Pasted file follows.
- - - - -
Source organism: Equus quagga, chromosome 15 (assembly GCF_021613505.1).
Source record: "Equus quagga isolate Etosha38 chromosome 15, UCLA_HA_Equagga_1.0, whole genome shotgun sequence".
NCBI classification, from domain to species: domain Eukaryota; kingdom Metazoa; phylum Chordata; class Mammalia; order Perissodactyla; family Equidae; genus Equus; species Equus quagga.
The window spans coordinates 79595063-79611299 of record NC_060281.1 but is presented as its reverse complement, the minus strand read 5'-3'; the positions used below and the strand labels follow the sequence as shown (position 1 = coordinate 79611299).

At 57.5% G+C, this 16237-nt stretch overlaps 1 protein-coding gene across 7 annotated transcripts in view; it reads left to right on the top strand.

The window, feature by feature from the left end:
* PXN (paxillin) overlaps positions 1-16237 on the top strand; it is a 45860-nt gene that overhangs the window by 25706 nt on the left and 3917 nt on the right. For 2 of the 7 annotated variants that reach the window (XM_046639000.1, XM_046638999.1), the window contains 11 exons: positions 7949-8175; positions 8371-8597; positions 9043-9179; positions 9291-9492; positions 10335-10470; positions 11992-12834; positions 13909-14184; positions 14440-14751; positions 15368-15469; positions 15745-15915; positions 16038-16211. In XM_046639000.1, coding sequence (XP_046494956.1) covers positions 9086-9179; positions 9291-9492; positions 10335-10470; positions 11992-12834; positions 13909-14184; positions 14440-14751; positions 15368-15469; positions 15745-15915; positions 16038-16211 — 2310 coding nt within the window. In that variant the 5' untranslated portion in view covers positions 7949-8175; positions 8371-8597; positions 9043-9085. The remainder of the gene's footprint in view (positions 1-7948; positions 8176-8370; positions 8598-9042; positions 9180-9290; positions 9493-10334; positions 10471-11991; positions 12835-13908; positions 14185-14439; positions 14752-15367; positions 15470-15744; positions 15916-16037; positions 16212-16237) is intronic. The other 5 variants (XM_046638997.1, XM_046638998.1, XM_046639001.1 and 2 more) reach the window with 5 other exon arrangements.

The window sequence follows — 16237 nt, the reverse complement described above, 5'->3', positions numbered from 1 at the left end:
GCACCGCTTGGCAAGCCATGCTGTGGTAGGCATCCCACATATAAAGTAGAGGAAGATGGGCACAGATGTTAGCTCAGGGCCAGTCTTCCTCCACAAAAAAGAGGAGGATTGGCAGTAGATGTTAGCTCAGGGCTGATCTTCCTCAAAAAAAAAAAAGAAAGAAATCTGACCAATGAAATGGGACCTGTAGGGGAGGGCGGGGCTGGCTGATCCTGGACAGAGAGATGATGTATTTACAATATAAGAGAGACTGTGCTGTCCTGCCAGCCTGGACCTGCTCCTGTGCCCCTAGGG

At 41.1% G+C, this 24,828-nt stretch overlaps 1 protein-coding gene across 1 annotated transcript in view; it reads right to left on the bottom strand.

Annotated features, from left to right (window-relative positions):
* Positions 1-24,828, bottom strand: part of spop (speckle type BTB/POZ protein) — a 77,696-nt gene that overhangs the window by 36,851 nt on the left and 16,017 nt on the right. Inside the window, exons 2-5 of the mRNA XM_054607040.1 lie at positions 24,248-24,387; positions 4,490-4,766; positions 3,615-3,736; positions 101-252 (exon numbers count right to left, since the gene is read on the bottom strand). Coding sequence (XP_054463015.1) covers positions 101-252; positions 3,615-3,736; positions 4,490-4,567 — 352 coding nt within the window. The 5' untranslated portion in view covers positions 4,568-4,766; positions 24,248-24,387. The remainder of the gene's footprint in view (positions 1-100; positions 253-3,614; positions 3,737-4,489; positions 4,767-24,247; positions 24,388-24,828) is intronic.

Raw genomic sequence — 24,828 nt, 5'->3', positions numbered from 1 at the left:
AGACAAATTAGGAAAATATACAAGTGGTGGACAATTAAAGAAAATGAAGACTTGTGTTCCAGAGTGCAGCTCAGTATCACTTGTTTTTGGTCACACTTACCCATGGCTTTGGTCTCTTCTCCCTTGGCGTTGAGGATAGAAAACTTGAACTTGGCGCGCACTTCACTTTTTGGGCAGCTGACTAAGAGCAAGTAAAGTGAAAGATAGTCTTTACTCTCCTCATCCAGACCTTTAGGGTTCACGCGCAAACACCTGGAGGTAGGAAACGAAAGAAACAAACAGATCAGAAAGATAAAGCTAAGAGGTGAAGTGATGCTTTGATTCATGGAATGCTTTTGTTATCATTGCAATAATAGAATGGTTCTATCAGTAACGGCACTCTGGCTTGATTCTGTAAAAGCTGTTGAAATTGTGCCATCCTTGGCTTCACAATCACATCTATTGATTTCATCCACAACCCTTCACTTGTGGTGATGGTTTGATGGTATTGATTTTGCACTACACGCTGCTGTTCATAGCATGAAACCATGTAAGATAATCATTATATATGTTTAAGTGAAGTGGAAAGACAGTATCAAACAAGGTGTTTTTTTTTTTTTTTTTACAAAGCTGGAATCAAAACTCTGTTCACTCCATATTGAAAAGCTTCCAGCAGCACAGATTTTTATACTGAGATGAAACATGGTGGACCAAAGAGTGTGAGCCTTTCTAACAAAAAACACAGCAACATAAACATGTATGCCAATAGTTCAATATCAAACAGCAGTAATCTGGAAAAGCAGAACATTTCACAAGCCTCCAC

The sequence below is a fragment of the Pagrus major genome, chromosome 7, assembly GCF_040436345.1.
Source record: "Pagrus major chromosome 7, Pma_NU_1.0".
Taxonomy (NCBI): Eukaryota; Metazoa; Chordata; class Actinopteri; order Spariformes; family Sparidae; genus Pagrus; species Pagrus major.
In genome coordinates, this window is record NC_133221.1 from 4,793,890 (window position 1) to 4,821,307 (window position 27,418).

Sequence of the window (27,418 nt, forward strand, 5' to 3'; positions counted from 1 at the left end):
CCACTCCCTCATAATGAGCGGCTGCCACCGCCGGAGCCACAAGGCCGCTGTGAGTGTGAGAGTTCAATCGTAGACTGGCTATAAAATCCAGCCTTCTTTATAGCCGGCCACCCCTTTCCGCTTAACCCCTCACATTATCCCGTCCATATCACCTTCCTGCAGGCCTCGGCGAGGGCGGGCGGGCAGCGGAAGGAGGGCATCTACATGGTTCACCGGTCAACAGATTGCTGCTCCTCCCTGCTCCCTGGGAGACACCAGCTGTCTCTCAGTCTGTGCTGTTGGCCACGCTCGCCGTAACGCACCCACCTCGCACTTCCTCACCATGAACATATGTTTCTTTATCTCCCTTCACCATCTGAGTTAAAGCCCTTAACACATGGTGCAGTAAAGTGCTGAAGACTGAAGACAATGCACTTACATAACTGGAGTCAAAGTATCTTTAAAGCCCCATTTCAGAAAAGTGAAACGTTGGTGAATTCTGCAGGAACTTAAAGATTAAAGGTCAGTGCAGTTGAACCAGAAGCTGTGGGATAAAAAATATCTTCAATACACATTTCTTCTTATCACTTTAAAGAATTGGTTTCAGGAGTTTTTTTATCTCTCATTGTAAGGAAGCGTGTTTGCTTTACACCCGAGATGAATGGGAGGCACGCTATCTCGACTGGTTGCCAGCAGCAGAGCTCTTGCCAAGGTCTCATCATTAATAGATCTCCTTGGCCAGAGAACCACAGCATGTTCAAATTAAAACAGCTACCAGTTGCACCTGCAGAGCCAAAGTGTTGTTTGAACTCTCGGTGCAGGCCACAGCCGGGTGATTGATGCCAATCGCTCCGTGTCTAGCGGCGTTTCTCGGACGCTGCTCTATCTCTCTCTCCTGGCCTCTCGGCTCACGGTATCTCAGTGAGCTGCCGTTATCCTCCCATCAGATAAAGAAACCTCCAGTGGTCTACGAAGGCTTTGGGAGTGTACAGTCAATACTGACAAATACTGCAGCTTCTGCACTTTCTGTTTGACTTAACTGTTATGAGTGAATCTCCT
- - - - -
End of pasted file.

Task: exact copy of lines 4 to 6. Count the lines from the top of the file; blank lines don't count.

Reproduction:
The window spans coordinates 79595063-79611299 of record NC_060281.1 but is presented as its reverse complement, the minus strand read 5'-3'; the positions used below and the strand labels follow the sequence as shown (position 1 = coordinate 79611299).

At 57.5% G+C, this 16237-nt stretch overlaps 1 protein-coding gene across 7 annotated transcripts in view; it reads left to right on the top strand.

The window, feature by feature from the left end: